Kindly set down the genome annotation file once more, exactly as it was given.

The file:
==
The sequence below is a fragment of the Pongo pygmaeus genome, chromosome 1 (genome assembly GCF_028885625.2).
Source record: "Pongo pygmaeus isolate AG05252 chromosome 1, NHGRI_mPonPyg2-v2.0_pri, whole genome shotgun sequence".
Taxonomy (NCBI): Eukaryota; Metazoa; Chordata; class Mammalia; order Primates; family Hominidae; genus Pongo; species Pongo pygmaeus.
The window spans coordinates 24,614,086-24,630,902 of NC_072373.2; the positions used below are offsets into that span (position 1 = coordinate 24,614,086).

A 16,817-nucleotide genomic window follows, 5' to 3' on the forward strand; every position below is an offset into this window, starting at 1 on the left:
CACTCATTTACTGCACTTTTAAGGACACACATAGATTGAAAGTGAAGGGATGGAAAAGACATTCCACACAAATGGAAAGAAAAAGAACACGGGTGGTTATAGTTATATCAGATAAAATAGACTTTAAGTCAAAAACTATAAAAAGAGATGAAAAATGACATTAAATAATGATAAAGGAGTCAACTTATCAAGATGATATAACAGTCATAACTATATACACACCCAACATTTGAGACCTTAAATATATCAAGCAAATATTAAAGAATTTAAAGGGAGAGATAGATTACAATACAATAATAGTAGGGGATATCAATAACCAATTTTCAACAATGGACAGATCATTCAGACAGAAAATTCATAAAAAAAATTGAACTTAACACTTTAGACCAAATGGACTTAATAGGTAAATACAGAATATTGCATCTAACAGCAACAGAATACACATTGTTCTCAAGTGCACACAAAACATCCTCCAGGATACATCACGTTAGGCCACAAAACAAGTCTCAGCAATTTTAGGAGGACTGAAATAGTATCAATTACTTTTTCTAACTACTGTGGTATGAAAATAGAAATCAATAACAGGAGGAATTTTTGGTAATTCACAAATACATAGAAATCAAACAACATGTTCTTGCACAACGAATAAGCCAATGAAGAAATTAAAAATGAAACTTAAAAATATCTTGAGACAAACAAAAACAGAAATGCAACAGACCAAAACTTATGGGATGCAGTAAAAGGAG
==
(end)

The sequence below is a fragment of the Pongo pygmaeus genome, chromosome 1 (genome assembly GCF_028885625.2).
Source record: "Pongo pygmaeus isolate AG05252 chromosome 1, NHGRI_mPonPyg2-v2.0_pri, whole genome shotgun sequence".
Taxonomy (NCBI): Eukaryota; Metazoa; Chordata; class Mammalia; order Primates; family Hominidae; genus Pongo; species Pongo pygmaeus.
The window spans coordinates 24,614,086-24,630,902 of NC_072373.2; the positions used below are offsets into that span (position 1 = coordinate 24,614,086).

A 16,817-nucleotide genomic window follows, 5' to 3' on the forward strand; every position below is an offset into this window, starting at 1 on the left:
CACTCATTTACTGCACTTTTAAGGACACACATAGATTGAAAGTGAAGGGATGGAAAAGACATTCCACACAAATGGAAAGAAAAAGAACACGGGTGGTTATAGTTATATCAGATAAAATAGACTTTAAGTCAAAAACTATAAAAAGAGATGAAAAATGACATTAAATAATGATAAAGGAGTCAACTTATCAAGATGATATAACAGTCATAACTATATACACACCCAACATTTGAGACCTTAAATATATCAAGCAAATATTAAAGAATTTAAAGGGAGAGATAGATTACAATACAATAATAGTAGGGGATATCAATAACCAATTTTCAACAATGGACAGATCATTCAGACAGAAAATTCATAAAAAAAATTGAACTTAACACTTTAGACCAAATGGACTTAATAGGTAAATACAGAATATTGCATCTAACAGCAACAGAATACACATTGTTCTCAAGTGCACACAAAACATCCTCCAGGATACATCACGTTAGGCCACAAAACAAGTCTCAGCAATTTTAGGAGGACTGAAATAGTATCAATTACTTTTTCTAACTACTGTGGTATGAAAATAGAAATCAATAACAGGAGGAATTTTTGGTAATTCACAAATACATAGAAATCAAACAACATGTTCTTGCACAACGAATAAGCCAATGAAGAAATTAAAAATGAAACTTAAAAATATCTTGAGACAAACAAAAACAGAAATGCAACAGACCAAAACTTATGGGATGCAGTAAAAGGAG